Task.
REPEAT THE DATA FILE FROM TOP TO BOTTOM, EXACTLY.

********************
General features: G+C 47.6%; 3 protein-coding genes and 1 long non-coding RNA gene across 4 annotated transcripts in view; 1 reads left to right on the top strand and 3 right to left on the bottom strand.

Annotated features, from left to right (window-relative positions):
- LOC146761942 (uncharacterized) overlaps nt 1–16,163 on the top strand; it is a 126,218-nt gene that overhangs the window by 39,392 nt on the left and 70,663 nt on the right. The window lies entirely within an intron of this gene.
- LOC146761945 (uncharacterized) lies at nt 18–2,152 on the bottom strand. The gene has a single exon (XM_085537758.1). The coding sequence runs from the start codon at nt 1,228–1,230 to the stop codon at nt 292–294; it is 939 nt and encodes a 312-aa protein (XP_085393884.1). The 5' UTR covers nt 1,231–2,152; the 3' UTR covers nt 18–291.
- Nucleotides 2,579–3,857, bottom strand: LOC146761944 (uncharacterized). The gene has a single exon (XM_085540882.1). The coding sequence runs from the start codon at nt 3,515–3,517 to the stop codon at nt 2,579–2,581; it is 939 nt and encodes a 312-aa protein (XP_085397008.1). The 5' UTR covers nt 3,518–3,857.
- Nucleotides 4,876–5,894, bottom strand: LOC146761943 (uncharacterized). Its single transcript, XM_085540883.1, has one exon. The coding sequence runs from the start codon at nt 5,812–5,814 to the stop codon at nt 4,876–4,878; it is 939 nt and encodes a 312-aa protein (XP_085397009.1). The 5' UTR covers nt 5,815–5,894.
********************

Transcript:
General features: G+C 47.6%; 3 protein-coding genes and 1 long non-coding RNA gene across 4 annotated transcripts in view; 1 reads left to right on the top strand and 3 right to left on the bottom strand.

Annotated features, from left to right (window-relative positions):
- LOC146761942 (uncharacterized) overlaps nt 1–16,163 on the top strand; it is a 126,218-nt gene that overhangs the window by 39,392 nt on the left and 70,663 nt on the right. The window lies entirely within an intron of this gene.
- LOC146761945 (uncharacterized) lies at nt 18–2,152 on the bottom strand. The gene has a single exon (XM_085537758.1). The coding sequence runs from the start codon at nt 1,228–1,230 to the stop codon at nt 292–294; it is 939 nt and encodes a 312-aa protein (XP_085393884.1). The 5' UTR covers nt 1,231–2,152; the 3' UTR covers nt 18–291.
- Nucleotides 2,579–3,857, bottom strand: LOC146761944 (uncharacterized). The gene has a single exon (XM_085540882.1). The coding sequence runs from the start codon at nt 3,515–3,517 to the stop codon at nt 2,579–2,581; it is 939 nt and encodes a 312-aa protein (XP_085397008.1). The 5' UTR covers nt 3,518–3,857.
- Nucleotides 4,876–5,894, bottom strand: LOC146761943 (uncharacterized). Its single transcript, XM_085540883.1, has one exon. The coding sequence runs from the start codon at nt 5,812–5,814 to the stop codon at nt 4,876–4,878; it is 939 nt and encodes a 312-aa protein (XP_085397009.1). The 5' UTR covers nt 5,815–5,894.